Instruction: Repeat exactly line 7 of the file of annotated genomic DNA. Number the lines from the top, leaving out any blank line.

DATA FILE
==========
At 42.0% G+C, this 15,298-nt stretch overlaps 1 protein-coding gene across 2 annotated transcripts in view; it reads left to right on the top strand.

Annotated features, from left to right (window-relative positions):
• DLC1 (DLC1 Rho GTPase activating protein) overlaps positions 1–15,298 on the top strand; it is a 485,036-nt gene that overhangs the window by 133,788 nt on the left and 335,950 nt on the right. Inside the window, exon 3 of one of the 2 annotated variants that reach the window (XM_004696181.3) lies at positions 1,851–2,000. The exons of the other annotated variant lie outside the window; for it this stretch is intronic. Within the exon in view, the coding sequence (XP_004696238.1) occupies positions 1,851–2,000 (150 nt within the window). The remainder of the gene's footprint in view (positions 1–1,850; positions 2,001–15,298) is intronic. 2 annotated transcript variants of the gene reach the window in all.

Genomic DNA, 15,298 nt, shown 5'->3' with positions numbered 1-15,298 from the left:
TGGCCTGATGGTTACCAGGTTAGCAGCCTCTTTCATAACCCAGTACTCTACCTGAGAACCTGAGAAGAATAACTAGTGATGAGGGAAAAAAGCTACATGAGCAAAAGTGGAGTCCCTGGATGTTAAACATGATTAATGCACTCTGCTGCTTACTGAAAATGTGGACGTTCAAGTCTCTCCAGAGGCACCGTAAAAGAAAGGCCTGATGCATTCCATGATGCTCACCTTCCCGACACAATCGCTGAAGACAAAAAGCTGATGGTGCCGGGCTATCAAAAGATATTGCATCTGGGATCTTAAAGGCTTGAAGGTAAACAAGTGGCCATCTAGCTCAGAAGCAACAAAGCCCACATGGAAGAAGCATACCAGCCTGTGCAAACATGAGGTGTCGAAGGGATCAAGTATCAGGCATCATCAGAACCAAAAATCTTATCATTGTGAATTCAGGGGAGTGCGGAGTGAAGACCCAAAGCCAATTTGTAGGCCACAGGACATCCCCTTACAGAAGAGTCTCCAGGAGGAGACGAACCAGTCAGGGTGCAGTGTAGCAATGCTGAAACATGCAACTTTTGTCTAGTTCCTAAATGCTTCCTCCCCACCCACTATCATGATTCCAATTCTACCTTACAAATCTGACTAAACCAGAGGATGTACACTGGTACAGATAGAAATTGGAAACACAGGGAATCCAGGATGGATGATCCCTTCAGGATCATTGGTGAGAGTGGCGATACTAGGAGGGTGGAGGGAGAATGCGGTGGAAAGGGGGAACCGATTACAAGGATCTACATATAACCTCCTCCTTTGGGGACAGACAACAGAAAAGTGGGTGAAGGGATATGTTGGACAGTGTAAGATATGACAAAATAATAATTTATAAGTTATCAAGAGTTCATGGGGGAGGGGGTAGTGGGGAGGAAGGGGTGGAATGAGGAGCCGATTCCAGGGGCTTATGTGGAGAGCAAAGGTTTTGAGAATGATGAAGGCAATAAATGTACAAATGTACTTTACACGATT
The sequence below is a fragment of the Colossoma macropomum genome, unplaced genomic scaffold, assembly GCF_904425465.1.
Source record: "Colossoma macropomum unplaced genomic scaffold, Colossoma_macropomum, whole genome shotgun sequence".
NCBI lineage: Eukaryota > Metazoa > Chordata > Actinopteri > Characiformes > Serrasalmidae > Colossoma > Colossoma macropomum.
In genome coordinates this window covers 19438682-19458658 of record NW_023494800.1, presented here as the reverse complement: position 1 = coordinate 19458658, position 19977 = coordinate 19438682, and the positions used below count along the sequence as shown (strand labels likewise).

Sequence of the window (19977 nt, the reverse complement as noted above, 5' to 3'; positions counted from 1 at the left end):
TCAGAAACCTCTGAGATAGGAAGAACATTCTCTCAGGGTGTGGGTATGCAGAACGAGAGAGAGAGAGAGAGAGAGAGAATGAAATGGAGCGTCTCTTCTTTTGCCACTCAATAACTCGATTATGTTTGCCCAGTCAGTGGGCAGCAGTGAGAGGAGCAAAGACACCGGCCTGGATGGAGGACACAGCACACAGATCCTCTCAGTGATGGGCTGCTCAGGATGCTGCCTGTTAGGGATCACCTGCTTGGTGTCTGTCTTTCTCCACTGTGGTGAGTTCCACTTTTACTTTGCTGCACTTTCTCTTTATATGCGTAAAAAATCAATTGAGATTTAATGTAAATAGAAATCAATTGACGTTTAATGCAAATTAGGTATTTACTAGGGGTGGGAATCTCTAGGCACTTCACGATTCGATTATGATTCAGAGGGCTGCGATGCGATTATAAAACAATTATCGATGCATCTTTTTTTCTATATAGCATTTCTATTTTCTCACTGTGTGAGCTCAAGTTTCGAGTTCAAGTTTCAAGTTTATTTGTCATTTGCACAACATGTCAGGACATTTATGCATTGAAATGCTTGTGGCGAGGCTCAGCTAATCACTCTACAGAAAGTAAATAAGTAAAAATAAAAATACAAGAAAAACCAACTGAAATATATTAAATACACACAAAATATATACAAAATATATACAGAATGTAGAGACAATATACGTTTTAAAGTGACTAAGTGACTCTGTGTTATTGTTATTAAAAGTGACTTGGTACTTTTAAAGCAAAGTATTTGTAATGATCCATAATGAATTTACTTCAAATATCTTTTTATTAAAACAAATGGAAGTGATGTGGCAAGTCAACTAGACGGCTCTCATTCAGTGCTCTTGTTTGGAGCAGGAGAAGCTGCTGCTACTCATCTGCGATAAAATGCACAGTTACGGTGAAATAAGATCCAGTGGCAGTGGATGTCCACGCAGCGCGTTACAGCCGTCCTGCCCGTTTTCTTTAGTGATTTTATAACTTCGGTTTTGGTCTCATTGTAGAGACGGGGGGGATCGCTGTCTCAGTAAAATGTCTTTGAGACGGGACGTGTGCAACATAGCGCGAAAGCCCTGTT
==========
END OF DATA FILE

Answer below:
Source record: "Colossoma macropomum unplaced genomic scaffold, Colossoma_macropomum, whole genome shotgun sequence".